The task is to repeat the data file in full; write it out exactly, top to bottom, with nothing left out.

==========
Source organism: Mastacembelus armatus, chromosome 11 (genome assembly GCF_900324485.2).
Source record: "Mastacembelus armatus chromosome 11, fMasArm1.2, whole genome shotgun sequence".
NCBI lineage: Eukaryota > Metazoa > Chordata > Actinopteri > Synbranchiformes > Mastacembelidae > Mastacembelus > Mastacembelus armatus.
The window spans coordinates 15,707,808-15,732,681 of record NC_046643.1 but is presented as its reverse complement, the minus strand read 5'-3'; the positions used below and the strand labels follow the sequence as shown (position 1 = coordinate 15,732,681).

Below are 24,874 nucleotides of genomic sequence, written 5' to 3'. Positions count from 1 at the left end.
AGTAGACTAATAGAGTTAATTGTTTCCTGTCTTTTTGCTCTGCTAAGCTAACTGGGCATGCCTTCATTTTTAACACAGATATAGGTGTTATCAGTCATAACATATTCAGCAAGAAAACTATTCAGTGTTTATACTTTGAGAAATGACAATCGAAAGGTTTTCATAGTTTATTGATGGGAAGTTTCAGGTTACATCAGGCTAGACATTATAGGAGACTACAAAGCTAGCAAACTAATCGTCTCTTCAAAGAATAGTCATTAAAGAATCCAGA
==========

Source organism: Mastacembelus armatus, chromosome 11 (genome assembly GCF_900324485.2).
Source record: "Mastacembelus armatus chromosome 11, fMasArm1.2, whole genome shotgun sequence".
NCBI lineage: Eukaryota > Metazoa > Chordata > Actinopteri > Synbranchiformes > Mastacembelidae > Mastacembelus > Mastacembelus armatus.
The window spans coordinates 15,707,808-15,732,681 of record NC_046643.1 but is presented as its reverse complement, the minus strand read 5'-3'; the positions used below and the strand labels follow the sequence as shown (position 1 = coordinate 15,732,681).

Below are 24,874 nucleotides of genomic sequence, written 5' to 3'. Positions count from 1 at the left end.
AGTAGACTAATAGAGTTAATTGTTTCCTGTCTTTTTGCTCTGCTAAGCTAACTGGGCATGCCTTCATTTTTAACACAGATATAGGTGTTATCAGTCATAACATATTCAGCAAGAAAACTATTCAGTGTTTATACTTTGAGAAATGACAATCGAAAGGTTTTCATAGTTTATTGATGGGAAGTTTCAGGTTACATCAGGCTAGACATTATAGGAGACTACAAAGCTAGCAAACTAATCGTCTCTTCAAAGAATAGTCATTAAAGAATCCAGA